This month has been an action-packed one for the Indian gaming industry with different state police agencies and the Enforcement Directorate (ED) probing two different and unconnected scams: the illegal cricket betting racket and the underground lottery trade. Raids have been conducted in various locations across the country from Jammu & Kashmir to Karnataka.
It all started with the ED raiding a Vadodara -based bookie in March for using offshore websites like betfair.com for money-laundering. The ED followed it up with a series of raids across Maharashtra, Gujarat, Rajasthan, Haryana, Delhi and Jammu & Kashmir this month. It now seems that the total quantum of the betting scam would be in excess of Rs. 4,000 crores. ED alleges that the money collected by the bookies is sent to Dawood Ibrahim, his brother Anees Ibrahim and underworld gangs through hawala channels, thus making this a national security issue.
ED has summoned various prominent bookies including Mumbai-based Anil Jaisighani who is said to enjoy political patronage and has police security cover. It may be noted that ED probes contraventions under the Prevention of Money Laundering and Foreign Exchange Management (FEMA) Acts. Under the Money Laundering Act, assisting or using funds obtained through proceeds of certain types of criminal offences is illegal and a punishable offence. Under FEMA rules, remittance of funds abroad for the purpose of gaming, betting or hobbies is an offence.
However, a recent report in a Hindi daily claims that telephone recordings in possession with the ED have shown involvement of senior politicians and bureaucrats in the betting rackets which is controlled by Anees Ibrahim, brother of most-wanted gangster Dawood Ibrahim. The report further claims that diamonds and other precious stones are like ‘circular trading’ and the betting racket is not restricted to India but links of the bookies extend to Singapore, Sri Lanka, Thailand, Malaysia, UAE, UK, USA, Pakistan and other countries.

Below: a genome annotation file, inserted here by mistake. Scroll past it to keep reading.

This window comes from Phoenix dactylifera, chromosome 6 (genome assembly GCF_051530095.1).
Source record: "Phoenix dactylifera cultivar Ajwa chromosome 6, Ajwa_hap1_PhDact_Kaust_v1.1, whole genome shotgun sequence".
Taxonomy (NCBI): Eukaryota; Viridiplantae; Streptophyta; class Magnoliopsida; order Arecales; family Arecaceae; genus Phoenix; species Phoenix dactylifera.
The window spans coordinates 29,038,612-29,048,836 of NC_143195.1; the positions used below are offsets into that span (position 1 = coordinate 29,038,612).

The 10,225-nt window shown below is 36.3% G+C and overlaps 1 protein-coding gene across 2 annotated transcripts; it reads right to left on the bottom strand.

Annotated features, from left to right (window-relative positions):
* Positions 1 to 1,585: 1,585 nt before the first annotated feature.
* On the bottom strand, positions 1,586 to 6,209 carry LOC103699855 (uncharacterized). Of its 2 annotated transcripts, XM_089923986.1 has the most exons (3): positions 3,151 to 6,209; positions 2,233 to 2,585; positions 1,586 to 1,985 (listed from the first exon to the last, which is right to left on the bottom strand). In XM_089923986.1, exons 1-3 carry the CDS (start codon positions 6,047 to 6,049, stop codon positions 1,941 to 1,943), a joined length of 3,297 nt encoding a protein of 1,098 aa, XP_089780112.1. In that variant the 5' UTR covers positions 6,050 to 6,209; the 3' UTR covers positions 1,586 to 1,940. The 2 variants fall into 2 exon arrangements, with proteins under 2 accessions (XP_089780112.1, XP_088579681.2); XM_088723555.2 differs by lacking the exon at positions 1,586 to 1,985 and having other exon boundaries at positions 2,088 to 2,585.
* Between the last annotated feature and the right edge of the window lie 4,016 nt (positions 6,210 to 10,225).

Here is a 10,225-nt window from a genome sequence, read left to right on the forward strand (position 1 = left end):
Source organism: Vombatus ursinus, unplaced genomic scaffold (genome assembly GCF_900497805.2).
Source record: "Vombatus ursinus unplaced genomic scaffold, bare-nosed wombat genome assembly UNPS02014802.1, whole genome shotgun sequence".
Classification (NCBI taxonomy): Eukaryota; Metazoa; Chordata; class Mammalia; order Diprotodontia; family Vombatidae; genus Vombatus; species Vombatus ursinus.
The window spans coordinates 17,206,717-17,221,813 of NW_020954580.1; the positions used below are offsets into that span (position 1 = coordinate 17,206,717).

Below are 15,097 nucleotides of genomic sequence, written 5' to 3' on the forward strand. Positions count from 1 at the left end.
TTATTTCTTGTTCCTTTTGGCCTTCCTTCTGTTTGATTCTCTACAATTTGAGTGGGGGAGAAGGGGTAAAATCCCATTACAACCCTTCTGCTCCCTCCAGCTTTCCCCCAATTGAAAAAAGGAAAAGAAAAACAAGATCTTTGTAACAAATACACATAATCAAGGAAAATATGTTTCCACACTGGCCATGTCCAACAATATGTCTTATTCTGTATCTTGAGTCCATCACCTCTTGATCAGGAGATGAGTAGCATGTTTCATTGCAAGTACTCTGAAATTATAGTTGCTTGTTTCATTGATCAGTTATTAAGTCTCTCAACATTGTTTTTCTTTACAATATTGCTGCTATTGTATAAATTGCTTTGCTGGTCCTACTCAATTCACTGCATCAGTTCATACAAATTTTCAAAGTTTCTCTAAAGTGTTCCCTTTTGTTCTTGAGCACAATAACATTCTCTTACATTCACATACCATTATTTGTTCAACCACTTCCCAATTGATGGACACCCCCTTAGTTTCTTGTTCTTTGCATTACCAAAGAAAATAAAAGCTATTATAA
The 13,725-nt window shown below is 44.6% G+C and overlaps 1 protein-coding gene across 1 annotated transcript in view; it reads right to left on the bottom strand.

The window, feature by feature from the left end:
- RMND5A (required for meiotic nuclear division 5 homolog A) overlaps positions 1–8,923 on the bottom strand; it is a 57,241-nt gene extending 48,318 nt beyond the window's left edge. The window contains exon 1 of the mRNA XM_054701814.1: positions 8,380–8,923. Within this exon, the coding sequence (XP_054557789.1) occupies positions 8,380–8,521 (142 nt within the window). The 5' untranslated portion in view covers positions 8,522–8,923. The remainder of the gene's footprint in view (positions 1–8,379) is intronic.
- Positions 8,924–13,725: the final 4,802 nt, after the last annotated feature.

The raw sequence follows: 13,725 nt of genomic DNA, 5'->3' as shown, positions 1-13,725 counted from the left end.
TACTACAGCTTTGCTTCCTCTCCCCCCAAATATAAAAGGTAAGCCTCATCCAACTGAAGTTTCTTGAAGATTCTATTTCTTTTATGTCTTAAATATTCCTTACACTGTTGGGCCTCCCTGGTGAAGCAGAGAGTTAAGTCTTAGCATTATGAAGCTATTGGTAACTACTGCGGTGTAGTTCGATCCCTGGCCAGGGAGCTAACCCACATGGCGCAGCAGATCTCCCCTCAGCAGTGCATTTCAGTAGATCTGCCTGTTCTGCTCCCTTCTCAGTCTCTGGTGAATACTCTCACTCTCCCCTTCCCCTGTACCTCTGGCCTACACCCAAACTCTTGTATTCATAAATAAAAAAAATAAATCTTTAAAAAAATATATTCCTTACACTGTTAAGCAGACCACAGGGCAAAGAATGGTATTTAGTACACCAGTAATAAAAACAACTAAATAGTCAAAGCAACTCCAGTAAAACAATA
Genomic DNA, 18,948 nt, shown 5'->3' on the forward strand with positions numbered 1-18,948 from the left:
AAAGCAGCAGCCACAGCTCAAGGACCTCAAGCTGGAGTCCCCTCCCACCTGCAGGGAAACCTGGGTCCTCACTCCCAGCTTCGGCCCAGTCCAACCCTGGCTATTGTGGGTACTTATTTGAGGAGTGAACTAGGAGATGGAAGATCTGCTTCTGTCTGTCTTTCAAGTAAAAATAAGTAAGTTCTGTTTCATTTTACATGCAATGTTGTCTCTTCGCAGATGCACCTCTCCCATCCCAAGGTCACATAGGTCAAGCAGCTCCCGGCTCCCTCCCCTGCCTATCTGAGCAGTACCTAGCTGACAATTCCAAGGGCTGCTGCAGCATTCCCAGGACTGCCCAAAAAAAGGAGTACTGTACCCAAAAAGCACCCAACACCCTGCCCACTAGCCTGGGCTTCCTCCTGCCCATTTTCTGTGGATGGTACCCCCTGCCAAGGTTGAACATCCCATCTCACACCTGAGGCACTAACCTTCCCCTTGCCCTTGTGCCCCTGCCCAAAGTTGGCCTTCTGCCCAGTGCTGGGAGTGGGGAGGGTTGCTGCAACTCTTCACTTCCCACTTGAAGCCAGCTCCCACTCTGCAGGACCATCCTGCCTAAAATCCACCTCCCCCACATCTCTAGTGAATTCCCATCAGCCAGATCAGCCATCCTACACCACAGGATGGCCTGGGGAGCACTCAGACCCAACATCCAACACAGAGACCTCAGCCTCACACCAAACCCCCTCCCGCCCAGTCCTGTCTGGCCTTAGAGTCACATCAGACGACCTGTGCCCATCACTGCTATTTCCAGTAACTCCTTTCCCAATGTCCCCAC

Meanwhile the Karnataka police claims to have unearthed a Rs. 100 crore lottery scam in the state with the arrest of lottery kingpin Pari Rajan and suspension of senior IPS officer Alok Kumar for his involvement in the scam. It is alleged that Rajan, a former lottery agent continued operating single digit lottery illegally after lotteries were banned by the state in 2007. Opposition has now demanded a CBI probe into the matter since the investigations have spread to other Southern states and the involvement of Coimbatore based lottery distributor Santiago Martin (who is already booked for a multi-crore lottery scam and is being probed by the CBI) is being alleged.
It seems that the serious of scams and problems relating to gambling and black money is only due to the hypocrisy of the political class. None of these investigations would have been necessary if betting and lottery was legal and if the trade was carried out in a legitimate fashion. In Karnataka, the racket was started by a former lottery agent who was deprived of his livelihood due to on lotteries. His trade flourished because of people’s uncontrollable desire to gamble. Similarly, if betting was legal and legitimate operators were allowed, the probe into black money being chanelled abroad by bookies through hawala operators would not have been necessary.